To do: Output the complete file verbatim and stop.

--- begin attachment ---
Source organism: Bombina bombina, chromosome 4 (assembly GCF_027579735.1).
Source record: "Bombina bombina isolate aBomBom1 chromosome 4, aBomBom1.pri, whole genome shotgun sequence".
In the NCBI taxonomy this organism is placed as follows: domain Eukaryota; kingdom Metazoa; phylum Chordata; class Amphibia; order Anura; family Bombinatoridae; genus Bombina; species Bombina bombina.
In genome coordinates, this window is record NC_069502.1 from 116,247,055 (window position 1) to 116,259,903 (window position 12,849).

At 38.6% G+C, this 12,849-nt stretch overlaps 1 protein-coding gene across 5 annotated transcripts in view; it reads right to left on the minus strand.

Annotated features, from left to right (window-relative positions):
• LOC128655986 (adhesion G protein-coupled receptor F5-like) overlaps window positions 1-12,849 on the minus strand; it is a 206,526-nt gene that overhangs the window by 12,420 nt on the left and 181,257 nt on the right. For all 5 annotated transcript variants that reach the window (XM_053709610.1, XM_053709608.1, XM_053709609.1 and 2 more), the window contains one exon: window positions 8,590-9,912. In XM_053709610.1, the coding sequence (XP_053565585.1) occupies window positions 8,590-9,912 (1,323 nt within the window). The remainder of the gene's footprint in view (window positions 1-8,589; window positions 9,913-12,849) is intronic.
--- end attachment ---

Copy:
Source organism: Bombina bombina, chromosome 4 (assembly GCF_027579735.1).
Source record: "Bombina bombina isolate aBomBom1 chromosome 4, aBomBom1.pri, whole genome shotgun sequence".
In the NCBI taxonomy this organism is placed as follows: domain Eukaryota; kingdom Metazoa; phylum Chordata; class Amphibia; order Anura; family Bombinatoridae; genus Bombina; species Bombina bombina.
In genome coordinates, this window is record NC_069502.1 from 116,247,055 (window position 1) to 116,259,903 (window position 12,849).

At 38.6% G+C, this 12,849-nt stretch overlaps 1 protein-coding gene across 5 annotated transcripts in view; it reads right to left on the minus strand.

Annotated features, from left to right (window-relative positions):
• LOC128655986 (adhesion G protein-coupled receptor F5-like) overlaps window positions 1-12,849 on the minus strand; it is a 206,526-nt gene that overhangs the window by 12,420 nt on the left and 181,257 nt on the right. For all 5 annotated transcript variants that reach the window (XM_053709610.1, XM_053709608.1, XM_053709609.1 and 2 more), the window contains one exon: window positions 8,590-9,912. In XM_053709610.1, the coding sequence (XP_053565585.1) occupies window positions 8,590-9,912 (1,323 nt within the window). The remainder of the gene's footprint in view (window positions 1-8,589; window positions 9,913-12,849) is intronic.